There’s always the argument about whether blowing out a horrible opponent helps a team or gets them into bad habits.
That was just about the only thing going through my mind last night when UCLA clobbered Washington, 98-66.
That is, well, besides the status of T.J. Leaf’s ankle.
And whether or not Lonzo Ball would get his first triple-double of the season.
There were absolutely moments in that game when it broke down into street ball a bit. Washington likes to run, and you put that together with UCLA’s tendency to occasionally take bad, quick shots and it makes for sequences that weren’t much fun to watch.
But this UCLA team has this uncanny ability to play out of control at times but then rein itself back in. It’s almost as if it gives itself a few moments just to screw around and then says to its collective self, “Okay, that was enough. Let’s play some real basketball again.”
You’d want to give Ball credit for the reining-in, since so much of the approach, culture and success of this year’s team is his doing. But he’s just as much a culprit as anyone else in terms of launching some bad shots on occasion.
Isaac Hamilton’s foray into bad basketball can seemingly come at anytime. With him it’s more of a case where you feel he thinks he needs to do something to get himself on track – and his conclusion is to take marginal shots.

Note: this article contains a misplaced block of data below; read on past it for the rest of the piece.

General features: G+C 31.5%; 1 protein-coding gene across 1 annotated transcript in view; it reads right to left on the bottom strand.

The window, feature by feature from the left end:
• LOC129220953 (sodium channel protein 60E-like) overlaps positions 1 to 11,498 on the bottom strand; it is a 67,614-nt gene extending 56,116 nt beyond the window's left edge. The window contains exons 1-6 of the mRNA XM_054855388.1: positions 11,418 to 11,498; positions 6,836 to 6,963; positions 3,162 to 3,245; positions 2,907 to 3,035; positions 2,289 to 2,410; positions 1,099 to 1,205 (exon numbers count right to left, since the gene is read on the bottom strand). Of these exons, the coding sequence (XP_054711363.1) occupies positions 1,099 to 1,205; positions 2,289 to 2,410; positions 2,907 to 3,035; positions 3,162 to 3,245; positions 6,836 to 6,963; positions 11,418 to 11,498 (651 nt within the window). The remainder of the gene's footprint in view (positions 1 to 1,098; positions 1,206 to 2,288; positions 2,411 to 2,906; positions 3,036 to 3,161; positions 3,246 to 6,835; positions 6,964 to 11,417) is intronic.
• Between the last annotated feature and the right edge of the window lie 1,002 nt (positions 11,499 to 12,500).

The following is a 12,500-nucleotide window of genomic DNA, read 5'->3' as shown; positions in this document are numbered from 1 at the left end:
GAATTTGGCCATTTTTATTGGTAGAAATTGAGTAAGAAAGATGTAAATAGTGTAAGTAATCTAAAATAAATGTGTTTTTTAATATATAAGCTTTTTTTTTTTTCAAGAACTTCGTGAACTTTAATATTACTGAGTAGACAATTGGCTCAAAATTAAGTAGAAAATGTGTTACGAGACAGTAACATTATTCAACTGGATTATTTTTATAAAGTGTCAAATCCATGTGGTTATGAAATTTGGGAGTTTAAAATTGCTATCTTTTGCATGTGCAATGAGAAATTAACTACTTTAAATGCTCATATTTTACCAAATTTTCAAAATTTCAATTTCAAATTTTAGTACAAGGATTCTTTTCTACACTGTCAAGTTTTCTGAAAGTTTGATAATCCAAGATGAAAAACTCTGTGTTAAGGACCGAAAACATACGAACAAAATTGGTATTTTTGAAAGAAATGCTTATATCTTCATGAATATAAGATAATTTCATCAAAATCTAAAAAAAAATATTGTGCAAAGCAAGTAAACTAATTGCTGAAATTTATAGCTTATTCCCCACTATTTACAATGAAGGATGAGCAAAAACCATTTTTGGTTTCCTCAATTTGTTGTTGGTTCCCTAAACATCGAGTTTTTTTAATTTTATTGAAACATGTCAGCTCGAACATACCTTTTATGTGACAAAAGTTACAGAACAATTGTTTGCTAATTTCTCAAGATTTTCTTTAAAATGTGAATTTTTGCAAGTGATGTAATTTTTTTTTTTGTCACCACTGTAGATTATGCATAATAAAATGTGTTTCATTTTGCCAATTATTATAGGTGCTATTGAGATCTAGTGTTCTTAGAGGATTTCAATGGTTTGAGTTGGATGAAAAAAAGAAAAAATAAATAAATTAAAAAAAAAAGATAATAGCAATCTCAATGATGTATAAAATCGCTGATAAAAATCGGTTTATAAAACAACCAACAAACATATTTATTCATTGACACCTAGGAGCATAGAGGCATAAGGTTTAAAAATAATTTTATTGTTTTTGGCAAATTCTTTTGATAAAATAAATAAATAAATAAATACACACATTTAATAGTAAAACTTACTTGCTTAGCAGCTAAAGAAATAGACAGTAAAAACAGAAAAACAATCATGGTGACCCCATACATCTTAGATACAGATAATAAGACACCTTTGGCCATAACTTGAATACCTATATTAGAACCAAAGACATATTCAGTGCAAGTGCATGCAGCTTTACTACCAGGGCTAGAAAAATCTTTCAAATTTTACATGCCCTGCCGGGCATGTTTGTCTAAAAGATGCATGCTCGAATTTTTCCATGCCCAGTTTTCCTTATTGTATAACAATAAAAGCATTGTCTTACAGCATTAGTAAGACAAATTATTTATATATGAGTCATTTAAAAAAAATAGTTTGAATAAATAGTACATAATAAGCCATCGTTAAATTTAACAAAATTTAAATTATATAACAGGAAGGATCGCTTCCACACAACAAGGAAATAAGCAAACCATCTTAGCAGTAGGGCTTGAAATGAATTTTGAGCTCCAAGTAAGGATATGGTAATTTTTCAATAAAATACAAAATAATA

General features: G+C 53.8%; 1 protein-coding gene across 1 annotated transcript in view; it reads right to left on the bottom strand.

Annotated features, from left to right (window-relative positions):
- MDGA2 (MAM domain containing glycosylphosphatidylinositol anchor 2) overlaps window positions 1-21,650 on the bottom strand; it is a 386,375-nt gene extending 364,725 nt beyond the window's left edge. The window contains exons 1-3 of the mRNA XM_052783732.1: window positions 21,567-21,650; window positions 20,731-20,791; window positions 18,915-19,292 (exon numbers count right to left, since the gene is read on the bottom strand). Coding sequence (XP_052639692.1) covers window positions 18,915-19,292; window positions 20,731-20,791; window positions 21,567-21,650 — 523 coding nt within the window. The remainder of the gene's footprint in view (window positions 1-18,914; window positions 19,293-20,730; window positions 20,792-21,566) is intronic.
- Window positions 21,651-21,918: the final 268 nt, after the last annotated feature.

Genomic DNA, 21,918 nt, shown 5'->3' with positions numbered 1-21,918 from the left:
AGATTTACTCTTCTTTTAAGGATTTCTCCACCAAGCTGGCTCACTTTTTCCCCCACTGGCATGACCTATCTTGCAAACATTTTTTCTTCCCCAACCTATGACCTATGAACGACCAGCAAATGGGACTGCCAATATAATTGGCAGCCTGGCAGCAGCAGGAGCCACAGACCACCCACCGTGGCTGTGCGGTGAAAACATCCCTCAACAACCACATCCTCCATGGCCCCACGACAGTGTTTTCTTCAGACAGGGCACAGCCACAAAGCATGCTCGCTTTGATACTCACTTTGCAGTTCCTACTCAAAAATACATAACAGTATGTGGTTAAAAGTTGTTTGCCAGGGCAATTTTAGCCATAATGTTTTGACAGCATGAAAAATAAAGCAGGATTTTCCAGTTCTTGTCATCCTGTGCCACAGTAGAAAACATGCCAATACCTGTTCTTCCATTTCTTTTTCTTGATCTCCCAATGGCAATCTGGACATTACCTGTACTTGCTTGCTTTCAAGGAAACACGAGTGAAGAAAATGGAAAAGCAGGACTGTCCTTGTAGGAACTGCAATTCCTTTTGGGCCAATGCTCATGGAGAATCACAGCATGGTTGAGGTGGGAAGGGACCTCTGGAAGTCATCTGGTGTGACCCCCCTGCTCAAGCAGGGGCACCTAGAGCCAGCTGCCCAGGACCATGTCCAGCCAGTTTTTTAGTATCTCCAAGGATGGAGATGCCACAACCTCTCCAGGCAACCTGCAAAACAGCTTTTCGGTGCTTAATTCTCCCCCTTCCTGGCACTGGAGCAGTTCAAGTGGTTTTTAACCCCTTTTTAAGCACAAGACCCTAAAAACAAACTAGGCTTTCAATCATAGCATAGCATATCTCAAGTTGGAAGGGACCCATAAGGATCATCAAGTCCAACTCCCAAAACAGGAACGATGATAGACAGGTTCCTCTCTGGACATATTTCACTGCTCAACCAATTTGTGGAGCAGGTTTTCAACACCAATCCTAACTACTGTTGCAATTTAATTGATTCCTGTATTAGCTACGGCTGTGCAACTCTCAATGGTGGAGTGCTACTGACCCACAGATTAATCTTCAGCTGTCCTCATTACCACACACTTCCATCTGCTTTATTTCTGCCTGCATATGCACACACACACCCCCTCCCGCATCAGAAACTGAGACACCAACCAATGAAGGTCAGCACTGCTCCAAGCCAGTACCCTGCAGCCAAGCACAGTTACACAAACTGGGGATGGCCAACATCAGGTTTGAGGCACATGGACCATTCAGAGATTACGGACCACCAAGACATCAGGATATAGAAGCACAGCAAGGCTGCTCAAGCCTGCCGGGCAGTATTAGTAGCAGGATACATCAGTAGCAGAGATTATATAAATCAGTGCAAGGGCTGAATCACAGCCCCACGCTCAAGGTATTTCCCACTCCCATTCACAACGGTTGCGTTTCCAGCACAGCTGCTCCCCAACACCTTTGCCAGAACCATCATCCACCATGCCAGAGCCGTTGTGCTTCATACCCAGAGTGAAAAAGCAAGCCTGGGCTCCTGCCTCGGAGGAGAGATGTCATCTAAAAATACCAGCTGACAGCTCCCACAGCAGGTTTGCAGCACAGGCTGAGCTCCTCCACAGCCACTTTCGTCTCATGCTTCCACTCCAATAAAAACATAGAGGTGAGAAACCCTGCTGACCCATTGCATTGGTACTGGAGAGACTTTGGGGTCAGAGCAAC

Aaron Holiday also has no real rhyme or reason to when he’s taking a good shot or forcing a bad shot. His decision-making is a little different in that most of his bad decisions are drives to nowhere rather than just bad looks from the outside.
The guy, actually, who did most of the reining-in last night was Bryce Alford. Bryce has a pattern to his offensive game, and we’ve noted this before: He’ll be playing fairly under control, and then there will be a segment of the game when Bryce forces some shots. It’s almost as if he’s testing himself to see what kind of shooting night he’s capable of having. It’s strange, too, because, like in this game, he’ll be picture-perfect in taking good shots in the flow of the offense, then the game gets a little wound-up and Bryce takes some off-balance, quick threes that make you look at the shot clock to see if it was about to expire. He then has that little lull of cold shooting, but then he either stops shooting as much or he lights it up. It’s almost an ADHD-type of mindset to shooting.